By Larry Jaffee, Making Vinyl Europe Conference Director
The world has turned upside down since the last time Making Vinyl and the Media-Tech Association joined forces in May 2019 to mount an in-person conference in Berlin, Germany.
But a global pandemic – two-and-a-half years later hasn’t gone away – could not hamper consumers’ collective love affair for the vinyl format, which, 15 years ago, almost everyone thought was near extinct. At the time, it didn’t even register on the radar screens of the major organizations that track record music sales: RIAA in the US or the global IFPI.
Yes, annual double-digit growth is still happening amid substantial supply chain issues impacting every step along the physical media value chain, raw materials shortages, and higher costs/prices all around, not to mention the war in Ukraine. Did I mention there’s only one supplier of vinyl lacquers for the entire world? Thankfully that Japanese company has risen to the occasion.
The numbers are a cause for celebration: According to the IFPI, in 2021, for the first time in 20 years, there was growth in the physical market, with revenues increasing 16.1 percent to US$5 billion. Revenues from CDs also grew for the first time this millennium, and there was particularly strong engagement with the format in Asia.
“At the same time, the recent resurgence of interest in vinyl continued,” IFPI noted in its report, which almost seems like an understatement.
In the US, vinyl sales hit $1 billion in 2021 for the first time since 1986, according to the RIAA. Last year was the first time since 1996 that both CDs and vinyl records experienced revenue growth in the same year. Vinyl revenue went up for the 15th consecutive year, an increase of 61 percent over 2020. Revenues from CDs grew 21 percent to $584 million, the first year-over-year increase in CD revenues since 2004.
Making Vinyl’s worldwide global map of pressing plants illustrates the tremendous growth. Probably half of these operations did not exist five years ago.
Interest in vinyl cuts across age demographics. A new US study conducted by MusicWatch found that 41 percent of new vinyl buyers in the past two years are 13 to 24 years old, and also 50 percent of 2021’s vinyl buyers identified as female. (The program has a can’t miss session by a University of Birmingham about the long history of sexist views in regard to record buyers.
So let’s celebrate in Offenbach at the majestic Capitol Theatre these tremendous achievements. We’ve gathered the movers and shakers of the vinyl and CD industry to compare notes about how everyone is coping with the unprecedented demand with a strong program that also provides contrarian viewpoints on whether the industry has reached its breaking point? Will the new capacity promised by huge expansions by the existing US’s major vinyl pressing plants and the new facilities already built or soon to be operational mean that European exports will no longer be needed? It’d definitely food for thought.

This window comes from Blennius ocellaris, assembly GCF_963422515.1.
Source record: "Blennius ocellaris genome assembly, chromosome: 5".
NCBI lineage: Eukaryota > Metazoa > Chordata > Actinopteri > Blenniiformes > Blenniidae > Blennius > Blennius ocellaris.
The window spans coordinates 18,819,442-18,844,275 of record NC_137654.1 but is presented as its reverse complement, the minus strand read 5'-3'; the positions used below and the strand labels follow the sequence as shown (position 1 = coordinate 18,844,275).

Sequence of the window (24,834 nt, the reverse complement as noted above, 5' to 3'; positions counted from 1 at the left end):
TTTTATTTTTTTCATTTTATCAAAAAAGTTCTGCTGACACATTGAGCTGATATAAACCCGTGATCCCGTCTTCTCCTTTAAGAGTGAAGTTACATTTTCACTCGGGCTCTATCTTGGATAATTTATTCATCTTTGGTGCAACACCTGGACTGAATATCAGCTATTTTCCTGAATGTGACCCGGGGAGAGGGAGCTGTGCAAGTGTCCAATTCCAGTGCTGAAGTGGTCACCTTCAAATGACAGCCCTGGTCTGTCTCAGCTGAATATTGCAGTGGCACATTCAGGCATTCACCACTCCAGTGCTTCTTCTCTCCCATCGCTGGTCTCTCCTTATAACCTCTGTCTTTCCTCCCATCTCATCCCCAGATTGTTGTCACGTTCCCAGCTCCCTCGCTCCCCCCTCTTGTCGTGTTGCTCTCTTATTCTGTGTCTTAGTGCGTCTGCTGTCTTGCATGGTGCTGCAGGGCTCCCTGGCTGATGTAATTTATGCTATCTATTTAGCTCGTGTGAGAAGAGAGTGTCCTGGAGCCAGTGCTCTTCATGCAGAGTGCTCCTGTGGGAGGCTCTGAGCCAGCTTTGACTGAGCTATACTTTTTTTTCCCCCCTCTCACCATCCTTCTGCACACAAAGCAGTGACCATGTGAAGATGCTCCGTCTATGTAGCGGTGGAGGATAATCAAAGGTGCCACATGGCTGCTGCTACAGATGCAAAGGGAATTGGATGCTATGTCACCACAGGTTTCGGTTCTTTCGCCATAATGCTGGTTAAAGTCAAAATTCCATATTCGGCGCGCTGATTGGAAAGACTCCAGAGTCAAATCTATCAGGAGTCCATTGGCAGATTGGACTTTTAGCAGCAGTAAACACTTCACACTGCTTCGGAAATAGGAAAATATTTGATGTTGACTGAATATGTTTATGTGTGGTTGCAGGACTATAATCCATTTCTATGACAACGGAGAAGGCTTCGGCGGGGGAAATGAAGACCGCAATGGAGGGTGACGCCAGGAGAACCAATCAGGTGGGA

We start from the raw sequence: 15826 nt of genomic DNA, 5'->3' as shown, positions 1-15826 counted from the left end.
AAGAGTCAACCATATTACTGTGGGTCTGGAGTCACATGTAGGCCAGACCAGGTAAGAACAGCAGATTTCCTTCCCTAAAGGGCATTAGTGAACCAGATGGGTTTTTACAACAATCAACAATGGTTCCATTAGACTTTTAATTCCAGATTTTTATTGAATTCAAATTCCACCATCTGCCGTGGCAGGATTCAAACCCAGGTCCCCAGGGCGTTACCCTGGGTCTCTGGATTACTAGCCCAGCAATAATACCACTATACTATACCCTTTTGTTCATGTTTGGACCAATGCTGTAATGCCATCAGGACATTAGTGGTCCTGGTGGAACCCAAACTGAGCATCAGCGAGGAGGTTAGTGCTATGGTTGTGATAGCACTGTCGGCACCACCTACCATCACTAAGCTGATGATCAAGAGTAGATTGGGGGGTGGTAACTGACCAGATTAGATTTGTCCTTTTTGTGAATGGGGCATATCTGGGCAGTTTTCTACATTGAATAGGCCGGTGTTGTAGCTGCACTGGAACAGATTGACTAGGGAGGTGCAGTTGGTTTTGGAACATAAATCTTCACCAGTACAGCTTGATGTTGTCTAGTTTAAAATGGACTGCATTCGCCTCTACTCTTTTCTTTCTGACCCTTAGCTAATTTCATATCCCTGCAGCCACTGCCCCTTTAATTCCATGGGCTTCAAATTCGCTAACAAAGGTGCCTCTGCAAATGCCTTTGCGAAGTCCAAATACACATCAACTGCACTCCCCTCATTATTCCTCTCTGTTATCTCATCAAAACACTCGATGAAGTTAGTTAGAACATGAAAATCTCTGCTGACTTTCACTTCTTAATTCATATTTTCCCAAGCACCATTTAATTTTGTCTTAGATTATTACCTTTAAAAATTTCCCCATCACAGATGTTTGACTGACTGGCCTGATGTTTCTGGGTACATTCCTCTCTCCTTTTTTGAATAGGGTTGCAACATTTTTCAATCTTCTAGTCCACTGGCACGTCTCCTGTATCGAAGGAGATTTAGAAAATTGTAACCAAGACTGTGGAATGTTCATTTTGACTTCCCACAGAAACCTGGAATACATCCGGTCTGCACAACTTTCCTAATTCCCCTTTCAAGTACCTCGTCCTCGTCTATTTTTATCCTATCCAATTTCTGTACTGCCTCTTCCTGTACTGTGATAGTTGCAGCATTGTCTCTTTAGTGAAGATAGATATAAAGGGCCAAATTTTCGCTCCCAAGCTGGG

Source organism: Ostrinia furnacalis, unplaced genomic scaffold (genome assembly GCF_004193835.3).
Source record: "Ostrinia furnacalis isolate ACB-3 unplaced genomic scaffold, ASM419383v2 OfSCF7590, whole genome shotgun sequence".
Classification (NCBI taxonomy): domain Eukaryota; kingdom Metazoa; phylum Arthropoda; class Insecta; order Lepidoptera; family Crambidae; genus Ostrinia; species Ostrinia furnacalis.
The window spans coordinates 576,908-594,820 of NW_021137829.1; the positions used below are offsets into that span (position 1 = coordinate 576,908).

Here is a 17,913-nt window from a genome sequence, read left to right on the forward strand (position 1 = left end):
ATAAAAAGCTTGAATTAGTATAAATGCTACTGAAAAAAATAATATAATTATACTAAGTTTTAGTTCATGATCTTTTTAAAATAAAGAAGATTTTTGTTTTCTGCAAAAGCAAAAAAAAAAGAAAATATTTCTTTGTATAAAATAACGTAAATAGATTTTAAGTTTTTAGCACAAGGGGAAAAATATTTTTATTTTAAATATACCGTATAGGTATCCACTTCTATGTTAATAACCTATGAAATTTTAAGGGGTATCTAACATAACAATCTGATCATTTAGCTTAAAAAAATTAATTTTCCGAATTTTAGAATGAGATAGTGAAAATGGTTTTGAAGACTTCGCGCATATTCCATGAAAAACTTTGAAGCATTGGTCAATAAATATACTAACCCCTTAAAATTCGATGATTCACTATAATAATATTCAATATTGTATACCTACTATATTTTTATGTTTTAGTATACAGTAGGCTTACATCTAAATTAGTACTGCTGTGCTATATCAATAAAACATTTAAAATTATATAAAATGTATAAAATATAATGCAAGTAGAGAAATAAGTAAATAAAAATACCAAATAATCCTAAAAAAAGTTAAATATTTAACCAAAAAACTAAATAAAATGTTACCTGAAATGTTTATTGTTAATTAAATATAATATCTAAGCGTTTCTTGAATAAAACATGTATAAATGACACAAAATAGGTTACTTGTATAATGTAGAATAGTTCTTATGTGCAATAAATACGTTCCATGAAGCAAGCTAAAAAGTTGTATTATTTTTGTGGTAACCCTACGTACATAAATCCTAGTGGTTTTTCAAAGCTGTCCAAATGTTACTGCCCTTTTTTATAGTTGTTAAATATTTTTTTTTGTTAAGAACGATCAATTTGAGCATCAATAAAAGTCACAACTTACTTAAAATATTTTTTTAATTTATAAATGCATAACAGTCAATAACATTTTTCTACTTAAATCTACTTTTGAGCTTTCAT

With the hottest summer on record on every continent, suggesting that global warming is real, the timing is perfect for better acceptance of more green options in record manufacturing. The conference will provide the latest process and material innovations to make production more ecological.
But let’s relish in what I call the “Most Improbable Comeback of the 21st Century.” In fact, that’s the subtitle of my recently published book celebrating the first 15 years of Record Store Day, which I firmly believe is responsible for the vinyl resurgence, which defies all logical in the digital age. (Buy the book from Amazon Germany with this link: https://tinyurl.com/2s42axm5).
Where would be if it weren’t for a band of scrappy misfit record store owners in September 2007 didn’t decide there was still legs in physical media? I doubt we would be here in Offenbach holding this confab or that you would be reading this program.
Some 150 American entrepreneurs did not accept that Tower Records’ implosion at the time – or the abandonment of the US market by HMV and Virgin Megastore – was their death sentence, the end of their livelihood. They were too important to their communities. They noticed their stores’ used vinyl bins were constantly being cleaned out any time a new collection was dumped on them. And then they tried something really crazy: try to get the labels to let them press new vinyl.
Well for Offenbach, I’ve recruited the first three European coordinators of Record Store Day from the Netherlands, UK, and France, to share their stories of how this made-up holiday grew in their countries.
I have a feeling we’re all just getting started.